Hemas’ acquisition of stationery manufacturer Atlas will spur group growth during periods of low consumption

Hemas Holdings – a Rs44 billion revenue group of companies with businesses in personal care manufacturing, healthcare, hotels and logistics – acquired Atlas Axillia in January this year for Rs5.7 billion. It came at a challenging time for Hemas. Growth was hit by low consumer demand for its personal care products, which account for 37% of annual group revenue, behind healthcare’s 43%. This was due to falling disposable incomes.

“Our personal care business has grown 8-10% over the last 12 months, the lowest in a number of years. People buy their shampoo and deodorant after they purchase food, that’s the reality,” says Steven Enderby, Chief Executive at listed Hemas Holdings. Growth came from trade promotions and buy-two-get-one-free type of banded offers that are not sustainable for too long. The acquisition of Atlas will change Hemas’ retail business for two reasons. First is the growing importance of education.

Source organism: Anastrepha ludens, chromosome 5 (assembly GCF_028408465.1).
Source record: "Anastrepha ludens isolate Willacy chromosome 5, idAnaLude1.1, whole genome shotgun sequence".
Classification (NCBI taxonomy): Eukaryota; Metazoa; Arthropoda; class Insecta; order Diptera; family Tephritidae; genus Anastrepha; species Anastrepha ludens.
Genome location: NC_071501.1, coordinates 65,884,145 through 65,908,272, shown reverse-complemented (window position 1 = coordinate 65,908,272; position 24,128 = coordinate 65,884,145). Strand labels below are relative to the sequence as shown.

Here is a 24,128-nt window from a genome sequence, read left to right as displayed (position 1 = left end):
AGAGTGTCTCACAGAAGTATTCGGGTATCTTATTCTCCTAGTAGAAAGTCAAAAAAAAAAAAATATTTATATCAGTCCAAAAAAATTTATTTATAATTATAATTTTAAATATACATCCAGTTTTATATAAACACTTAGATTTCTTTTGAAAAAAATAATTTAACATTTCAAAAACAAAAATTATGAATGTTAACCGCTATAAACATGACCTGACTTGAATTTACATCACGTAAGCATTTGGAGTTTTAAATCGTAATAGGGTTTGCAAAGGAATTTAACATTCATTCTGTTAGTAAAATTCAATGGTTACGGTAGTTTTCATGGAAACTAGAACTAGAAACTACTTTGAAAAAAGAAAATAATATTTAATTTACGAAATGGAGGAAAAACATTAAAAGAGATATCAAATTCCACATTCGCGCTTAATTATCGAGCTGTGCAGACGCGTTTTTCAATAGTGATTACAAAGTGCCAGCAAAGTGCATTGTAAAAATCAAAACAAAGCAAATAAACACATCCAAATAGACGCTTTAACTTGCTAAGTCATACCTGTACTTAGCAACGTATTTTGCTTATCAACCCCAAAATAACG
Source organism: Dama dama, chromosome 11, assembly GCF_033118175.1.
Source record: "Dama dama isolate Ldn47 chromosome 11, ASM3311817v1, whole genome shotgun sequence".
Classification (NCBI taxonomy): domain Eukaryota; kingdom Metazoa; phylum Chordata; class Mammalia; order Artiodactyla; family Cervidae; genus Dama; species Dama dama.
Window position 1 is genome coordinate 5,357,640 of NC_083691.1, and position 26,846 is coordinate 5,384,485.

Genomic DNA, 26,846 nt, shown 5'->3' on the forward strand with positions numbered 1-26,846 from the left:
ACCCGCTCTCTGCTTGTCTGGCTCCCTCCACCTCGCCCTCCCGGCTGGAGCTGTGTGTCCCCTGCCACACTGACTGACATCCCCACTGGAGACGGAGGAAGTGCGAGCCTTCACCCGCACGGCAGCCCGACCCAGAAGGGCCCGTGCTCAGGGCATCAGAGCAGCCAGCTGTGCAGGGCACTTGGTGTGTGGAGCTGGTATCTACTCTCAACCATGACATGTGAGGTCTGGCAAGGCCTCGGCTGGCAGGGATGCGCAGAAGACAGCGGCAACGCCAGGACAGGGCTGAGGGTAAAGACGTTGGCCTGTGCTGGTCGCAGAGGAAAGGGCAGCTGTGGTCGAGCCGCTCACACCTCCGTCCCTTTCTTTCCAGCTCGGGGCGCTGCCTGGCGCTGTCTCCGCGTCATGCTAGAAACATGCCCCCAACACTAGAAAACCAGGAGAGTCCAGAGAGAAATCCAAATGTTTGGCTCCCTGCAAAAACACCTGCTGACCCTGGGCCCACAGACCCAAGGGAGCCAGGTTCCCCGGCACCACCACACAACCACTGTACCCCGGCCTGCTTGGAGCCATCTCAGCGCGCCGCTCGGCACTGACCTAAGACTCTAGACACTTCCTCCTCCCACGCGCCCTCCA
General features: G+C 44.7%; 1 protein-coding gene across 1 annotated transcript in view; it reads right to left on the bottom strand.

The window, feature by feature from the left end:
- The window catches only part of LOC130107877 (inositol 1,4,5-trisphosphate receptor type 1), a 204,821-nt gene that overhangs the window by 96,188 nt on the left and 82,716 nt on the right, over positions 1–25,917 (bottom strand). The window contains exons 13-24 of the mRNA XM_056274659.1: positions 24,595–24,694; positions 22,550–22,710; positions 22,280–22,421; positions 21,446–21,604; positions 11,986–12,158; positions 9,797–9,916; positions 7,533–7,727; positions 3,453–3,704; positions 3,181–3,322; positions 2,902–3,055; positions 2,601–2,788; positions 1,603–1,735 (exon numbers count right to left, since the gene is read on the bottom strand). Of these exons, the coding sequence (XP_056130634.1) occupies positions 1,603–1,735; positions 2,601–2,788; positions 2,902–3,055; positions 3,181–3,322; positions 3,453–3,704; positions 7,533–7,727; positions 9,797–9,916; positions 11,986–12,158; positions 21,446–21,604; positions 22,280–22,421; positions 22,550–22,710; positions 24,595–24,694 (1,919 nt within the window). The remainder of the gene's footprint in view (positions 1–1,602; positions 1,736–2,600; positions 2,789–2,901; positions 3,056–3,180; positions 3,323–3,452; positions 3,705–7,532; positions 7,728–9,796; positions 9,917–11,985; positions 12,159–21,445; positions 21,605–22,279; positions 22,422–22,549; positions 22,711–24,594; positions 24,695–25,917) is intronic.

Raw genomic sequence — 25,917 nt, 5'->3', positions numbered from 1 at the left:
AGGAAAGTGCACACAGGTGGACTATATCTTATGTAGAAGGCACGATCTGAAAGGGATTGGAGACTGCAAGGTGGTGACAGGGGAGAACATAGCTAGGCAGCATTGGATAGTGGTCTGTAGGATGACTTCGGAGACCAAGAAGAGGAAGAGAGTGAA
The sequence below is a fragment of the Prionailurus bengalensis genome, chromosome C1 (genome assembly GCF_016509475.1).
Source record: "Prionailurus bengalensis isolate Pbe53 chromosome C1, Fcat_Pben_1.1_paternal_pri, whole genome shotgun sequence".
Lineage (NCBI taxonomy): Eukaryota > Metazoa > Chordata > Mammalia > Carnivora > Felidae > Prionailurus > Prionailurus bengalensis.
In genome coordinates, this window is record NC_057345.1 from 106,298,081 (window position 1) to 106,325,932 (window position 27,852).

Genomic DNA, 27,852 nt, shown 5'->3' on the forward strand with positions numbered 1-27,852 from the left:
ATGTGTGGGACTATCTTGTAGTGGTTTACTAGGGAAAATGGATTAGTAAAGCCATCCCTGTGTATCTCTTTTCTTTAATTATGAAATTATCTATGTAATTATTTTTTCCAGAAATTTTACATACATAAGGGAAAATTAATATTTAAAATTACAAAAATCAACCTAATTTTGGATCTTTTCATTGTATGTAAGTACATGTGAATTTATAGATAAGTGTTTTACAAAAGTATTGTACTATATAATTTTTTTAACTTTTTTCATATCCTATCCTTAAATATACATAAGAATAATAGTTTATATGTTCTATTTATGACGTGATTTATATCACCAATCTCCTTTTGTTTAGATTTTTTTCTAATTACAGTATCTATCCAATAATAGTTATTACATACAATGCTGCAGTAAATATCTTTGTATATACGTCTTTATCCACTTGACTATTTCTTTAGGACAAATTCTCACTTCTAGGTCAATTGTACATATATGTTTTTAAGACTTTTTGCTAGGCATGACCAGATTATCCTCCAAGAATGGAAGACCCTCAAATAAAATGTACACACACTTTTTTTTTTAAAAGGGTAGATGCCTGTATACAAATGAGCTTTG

“We acquired Atlas because we understand the importance of education in the minds of Sri Lankan consumers,” Enderby said at the recent Asia Securities’ Wealth Insights Series: Consumer and Retail.

In a recent report, Fitch Ratings said Atlas will improve the group’s cash flow. “The business tends to be defensive across economic cycles. Demand is expected to grow, with increasing investments into public and private education,” the ratings agency stated.

Second is Atlas’ strong brand that positions the business for growth, according to Enderby. Hemas acquired Atlas because it’s the best stationery brand in the country with 40% market share. “It’s the brand consumers are saying they want to buy.

That’s invaluable,” Enderby said. Because of the brand edge, Hemas only plans to make incremental changes that will lead to better profitability at Atlas. The stationery manufacturer generates about half the sales of Hemas’ personal care business, but has twice the number of distributors, so that’s one area that can be tidied up. There could also be synergies sourcing raw materials, with the group already a large purchaser of paper and plastic.

“We don’t have one knock-it-out-of-the-park solution. There are multiple areas where we can tweak to drive profitability,” Enderby says.

Fitch believes Atlas will contribute 15-25% to group revenue for the 2018/19 financial year.